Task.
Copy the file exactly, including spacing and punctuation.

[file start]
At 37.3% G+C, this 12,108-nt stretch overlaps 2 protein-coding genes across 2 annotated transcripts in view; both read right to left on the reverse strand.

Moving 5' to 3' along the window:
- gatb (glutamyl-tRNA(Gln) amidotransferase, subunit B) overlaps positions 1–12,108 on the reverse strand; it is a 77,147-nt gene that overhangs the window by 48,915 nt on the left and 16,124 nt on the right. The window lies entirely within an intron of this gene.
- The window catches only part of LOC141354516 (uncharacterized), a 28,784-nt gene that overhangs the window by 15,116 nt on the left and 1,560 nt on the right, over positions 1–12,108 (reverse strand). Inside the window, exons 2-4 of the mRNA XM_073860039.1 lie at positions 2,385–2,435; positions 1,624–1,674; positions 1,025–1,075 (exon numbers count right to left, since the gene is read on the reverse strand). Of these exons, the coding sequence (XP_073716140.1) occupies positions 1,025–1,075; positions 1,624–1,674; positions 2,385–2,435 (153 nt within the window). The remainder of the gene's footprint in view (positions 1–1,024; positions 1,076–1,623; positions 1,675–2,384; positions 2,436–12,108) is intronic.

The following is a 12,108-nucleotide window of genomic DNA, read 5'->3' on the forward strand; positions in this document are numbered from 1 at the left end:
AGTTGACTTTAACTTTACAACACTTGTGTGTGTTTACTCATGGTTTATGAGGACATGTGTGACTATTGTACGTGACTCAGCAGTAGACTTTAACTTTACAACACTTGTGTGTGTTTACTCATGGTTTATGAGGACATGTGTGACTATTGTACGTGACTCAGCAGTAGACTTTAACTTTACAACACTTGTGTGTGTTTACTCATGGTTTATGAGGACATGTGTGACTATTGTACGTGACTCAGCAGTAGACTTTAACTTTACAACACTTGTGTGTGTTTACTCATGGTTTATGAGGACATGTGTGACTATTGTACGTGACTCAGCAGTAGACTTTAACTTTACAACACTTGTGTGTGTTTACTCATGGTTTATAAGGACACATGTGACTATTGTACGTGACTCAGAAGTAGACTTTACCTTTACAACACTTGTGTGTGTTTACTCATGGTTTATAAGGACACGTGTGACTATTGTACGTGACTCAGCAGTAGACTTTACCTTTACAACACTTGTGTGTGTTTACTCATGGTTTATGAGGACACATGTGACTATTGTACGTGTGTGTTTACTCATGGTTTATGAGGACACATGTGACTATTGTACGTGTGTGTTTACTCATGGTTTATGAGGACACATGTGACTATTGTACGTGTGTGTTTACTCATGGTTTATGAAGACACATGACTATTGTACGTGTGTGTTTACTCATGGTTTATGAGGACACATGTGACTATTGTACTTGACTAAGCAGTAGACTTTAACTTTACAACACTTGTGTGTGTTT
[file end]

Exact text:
At 37.3% G+C, this 12,108-nt stretch overlaps 2 protein-coding genes across 2 annotated transcripts in view; both read right to left on the reverse strand.

Moving 5' to 3' along the window:
- gatb (glutamyl-tRNA(Gln) amidotransferase, subunit B) overlaps positions 1–12,108 on the reverse strand; it is a 77,147-nt gene that overhangs the window by 48,915 nt on the left and 16,124 nt on the right. The window lies entirely within an intron of this gene.
- The window catches only part of LOC141354516 (uncharacterized), a 28,784-nt gene that overhangs the window by 15,116 nt on the left and 1,560 nt on the right, over positions 1–12,108 (reverse strand). Inside the window, exons 2-4 of the mRNA XM_073860039.1 lie at positions 2,385–2,435; positions 1,624–1,674; positions 1,025–1,075 (exon numbers count right to left, since the gene is read on the reverse strand). Of these exons, the coding sequence (XP_073716140.1) occupies positions 1,025–1,075; positions 1,624–1,674; positions 2,385–2,435 (153 nt within the window). The remainder of the gene's footprint in view (positions 1–1,024; positions 1,076–1,623; positions 1,675–2,384; positions 2,436–12,108) is intronic.

The following is a 12,108-nucleotide window of genomic DNA, read 5'->3' on the forward strand; positions in this document are numbered from 1 at the left end:
AGTTGACTTTAACTTTACAACACTTGTGTGTGTTTACTCATGGTTTATGAGGACATGTGTGACTATTGTACGTGACTCAGCAGTAGACTTTAACTTTACAACACTTGTGTGTGTTTACTCATGGTTTATGAGGACATGTGTGACTATTGTACGTGACTCAGCAGTAGACTTTAACTTTACAACACTTGTGTGTGTTTACTCATGGTTTATGAGGACATGTGTGACTATTGTACGTGACTCAGCAGTAGACTTTAACTTTACAACACTTGTGTGTGTTTACTCATGGTTTATGAGGACATGTGTGACTATTGTACGTGACTCAGCAGTAGACTTTAACTTTACAACACTTGTGTGTGTTTACTCATGGTTTATAAGGACACATGTGACTATTGTACGTGACTCAGAAGTAGACTTTACCTTTACAACACTTGTGTGTGTTTACTCATGGTTTATAAGGACACGTGTGACTATTGTACGTGACTCAGCAGTAGACTTTACCTTTACAACACTTGTGTGTGTTTACTCATGGTTTATGAGGACACATGTGACTATTGTACGTGTGTGTTTACTCATGGTTTATGAGGACACATGTGACTATTGTACGTGTGTGTTTACTCATGGTTTATGAGGACACATGTGACTATTGTACGTGTGTGTTTACTCATGGTTTATGAAGACACATGACTATTGTACGTGTGTGTTTACTCATGGTTTATGAGGACACATGTGACTATTGTACTTGACTAAGCAGTAGACTTTAACTTTACAACACTTGTGTGTGTTT